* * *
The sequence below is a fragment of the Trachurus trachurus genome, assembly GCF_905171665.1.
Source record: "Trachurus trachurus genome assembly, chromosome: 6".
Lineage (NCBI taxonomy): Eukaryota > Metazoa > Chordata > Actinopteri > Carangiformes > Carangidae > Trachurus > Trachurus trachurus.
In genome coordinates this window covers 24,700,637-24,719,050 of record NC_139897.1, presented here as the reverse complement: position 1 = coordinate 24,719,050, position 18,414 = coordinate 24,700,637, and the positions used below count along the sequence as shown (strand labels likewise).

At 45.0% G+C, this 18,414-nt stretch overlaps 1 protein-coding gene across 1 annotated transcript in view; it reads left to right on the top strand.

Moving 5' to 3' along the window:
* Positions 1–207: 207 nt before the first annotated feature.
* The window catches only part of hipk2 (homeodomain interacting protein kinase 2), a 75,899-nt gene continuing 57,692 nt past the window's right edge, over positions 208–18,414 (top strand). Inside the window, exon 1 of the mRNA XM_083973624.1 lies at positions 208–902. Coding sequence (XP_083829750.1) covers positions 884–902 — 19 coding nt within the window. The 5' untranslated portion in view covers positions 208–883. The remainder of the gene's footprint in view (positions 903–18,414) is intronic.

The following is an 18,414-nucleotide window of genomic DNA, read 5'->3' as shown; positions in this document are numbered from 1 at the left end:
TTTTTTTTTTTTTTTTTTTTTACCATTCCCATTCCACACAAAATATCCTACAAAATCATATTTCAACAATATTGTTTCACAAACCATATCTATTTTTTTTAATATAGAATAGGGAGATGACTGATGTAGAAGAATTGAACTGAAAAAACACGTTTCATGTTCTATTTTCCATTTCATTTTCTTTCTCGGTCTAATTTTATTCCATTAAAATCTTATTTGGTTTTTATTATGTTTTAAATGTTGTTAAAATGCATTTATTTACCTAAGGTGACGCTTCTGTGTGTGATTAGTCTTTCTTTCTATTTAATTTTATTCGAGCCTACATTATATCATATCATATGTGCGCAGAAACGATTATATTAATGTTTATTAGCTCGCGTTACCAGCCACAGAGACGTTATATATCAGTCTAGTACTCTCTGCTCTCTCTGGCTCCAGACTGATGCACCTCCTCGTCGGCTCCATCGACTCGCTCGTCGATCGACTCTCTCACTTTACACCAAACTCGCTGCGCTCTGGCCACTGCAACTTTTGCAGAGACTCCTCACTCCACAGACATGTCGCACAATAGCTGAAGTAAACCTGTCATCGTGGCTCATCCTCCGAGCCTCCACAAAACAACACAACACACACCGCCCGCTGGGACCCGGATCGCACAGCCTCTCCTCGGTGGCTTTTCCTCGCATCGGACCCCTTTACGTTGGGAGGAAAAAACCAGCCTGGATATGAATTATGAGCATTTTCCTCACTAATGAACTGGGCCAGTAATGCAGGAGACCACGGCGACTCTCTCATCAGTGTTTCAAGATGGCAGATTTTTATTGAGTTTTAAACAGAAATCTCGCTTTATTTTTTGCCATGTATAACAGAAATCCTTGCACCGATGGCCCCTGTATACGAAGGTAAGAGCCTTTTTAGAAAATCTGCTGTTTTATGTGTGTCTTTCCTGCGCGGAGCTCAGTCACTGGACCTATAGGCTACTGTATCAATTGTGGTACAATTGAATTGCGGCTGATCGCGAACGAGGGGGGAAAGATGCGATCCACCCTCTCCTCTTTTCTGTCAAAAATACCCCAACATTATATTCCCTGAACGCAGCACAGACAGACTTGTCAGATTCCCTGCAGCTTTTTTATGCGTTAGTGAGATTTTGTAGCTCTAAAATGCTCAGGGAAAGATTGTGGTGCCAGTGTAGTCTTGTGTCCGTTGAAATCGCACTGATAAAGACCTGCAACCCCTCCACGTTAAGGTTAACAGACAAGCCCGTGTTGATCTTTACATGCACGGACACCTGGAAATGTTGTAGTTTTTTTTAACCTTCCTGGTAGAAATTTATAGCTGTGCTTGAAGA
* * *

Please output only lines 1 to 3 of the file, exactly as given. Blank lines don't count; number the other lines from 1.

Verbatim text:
The sequence below is a fragment of the Trachurus trachurus genome, assembly GCF_905171665.1.
Source record: "Trachurus trachurus genome assembly, chromosome: 6".
Lineage (NCBI taxonomy): Eukaryota > Metazoa > Chordata > Actinopteri > Carangiformes > Carangidae > Trachurus > Trachurus trachurus.